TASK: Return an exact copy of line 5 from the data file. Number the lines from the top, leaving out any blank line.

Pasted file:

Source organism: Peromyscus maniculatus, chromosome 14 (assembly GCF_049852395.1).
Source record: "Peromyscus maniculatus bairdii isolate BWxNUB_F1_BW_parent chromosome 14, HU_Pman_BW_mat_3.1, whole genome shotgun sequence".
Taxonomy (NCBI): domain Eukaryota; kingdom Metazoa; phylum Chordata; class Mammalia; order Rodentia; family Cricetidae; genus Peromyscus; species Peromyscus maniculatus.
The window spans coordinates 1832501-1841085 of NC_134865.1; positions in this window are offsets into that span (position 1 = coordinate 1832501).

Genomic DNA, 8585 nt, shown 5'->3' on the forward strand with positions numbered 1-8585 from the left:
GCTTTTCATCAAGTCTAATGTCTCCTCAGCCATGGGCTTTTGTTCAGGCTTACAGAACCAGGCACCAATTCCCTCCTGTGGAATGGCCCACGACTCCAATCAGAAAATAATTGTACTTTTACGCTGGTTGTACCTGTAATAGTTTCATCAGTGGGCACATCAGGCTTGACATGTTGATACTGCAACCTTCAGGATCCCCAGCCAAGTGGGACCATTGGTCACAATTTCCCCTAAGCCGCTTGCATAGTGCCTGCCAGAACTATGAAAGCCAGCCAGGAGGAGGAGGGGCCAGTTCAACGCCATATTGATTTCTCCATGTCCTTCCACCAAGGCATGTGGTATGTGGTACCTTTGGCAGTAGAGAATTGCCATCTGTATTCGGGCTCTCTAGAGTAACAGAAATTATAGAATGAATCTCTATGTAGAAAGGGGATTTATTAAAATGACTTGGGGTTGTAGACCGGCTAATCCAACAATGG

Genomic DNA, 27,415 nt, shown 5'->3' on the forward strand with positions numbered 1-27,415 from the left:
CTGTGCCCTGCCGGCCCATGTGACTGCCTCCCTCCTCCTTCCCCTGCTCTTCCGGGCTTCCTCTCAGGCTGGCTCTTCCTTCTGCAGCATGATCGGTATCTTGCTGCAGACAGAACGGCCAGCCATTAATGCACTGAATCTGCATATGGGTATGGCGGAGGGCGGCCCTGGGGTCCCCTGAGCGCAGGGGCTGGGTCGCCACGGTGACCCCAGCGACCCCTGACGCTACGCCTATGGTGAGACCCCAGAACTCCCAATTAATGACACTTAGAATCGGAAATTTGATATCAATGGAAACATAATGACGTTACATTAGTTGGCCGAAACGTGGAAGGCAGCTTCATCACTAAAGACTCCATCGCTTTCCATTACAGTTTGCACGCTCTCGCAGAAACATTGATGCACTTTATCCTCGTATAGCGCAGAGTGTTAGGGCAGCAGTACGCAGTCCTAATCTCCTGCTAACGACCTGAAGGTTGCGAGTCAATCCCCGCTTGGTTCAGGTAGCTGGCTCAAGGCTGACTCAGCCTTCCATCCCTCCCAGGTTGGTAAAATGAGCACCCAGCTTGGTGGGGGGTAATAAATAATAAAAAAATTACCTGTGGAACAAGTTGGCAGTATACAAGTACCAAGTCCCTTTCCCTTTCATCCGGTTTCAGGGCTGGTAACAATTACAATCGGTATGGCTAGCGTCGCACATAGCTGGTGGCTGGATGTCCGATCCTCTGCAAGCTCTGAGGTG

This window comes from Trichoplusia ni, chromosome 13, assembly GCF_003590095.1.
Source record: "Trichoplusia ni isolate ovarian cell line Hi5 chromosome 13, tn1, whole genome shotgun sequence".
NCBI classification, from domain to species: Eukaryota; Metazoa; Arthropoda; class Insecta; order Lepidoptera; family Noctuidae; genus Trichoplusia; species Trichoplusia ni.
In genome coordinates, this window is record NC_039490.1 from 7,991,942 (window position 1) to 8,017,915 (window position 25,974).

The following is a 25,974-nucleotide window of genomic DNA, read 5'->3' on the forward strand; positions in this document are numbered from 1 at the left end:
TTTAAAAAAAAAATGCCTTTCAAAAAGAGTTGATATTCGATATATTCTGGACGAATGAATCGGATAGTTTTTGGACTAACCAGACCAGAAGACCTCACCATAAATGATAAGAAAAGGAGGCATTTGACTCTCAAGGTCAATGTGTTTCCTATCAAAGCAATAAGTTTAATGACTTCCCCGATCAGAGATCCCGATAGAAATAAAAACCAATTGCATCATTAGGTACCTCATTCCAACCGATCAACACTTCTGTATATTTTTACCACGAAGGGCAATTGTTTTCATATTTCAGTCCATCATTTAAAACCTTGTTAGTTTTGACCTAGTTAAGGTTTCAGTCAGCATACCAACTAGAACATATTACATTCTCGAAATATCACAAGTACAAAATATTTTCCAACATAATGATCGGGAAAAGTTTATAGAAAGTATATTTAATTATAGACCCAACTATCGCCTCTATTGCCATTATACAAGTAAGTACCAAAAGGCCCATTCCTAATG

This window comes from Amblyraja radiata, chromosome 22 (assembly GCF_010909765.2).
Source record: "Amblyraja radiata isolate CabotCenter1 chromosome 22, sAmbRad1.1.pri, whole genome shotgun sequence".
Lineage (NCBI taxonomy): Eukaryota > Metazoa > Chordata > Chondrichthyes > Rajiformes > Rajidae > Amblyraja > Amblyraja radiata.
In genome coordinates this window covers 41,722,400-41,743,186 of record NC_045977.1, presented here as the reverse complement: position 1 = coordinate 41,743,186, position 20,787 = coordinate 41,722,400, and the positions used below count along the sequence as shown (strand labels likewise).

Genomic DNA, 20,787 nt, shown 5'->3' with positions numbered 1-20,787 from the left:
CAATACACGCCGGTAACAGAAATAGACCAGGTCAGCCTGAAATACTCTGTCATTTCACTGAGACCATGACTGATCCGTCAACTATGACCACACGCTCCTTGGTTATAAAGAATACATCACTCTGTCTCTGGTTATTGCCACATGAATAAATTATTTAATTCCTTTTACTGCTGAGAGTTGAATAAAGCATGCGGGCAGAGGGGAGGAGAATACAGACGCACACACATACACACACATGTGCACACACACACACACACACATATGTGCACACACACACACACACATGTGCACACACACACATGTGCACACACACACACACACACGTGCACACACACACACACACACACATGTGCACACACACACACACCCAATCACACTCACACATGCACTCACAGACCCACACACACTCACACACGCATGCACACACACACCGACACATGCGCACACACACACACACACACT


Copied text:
Genomic DNA, 8585 nt, shown 5'->3' on the forward strand with positions numbered 1-8585 from the left: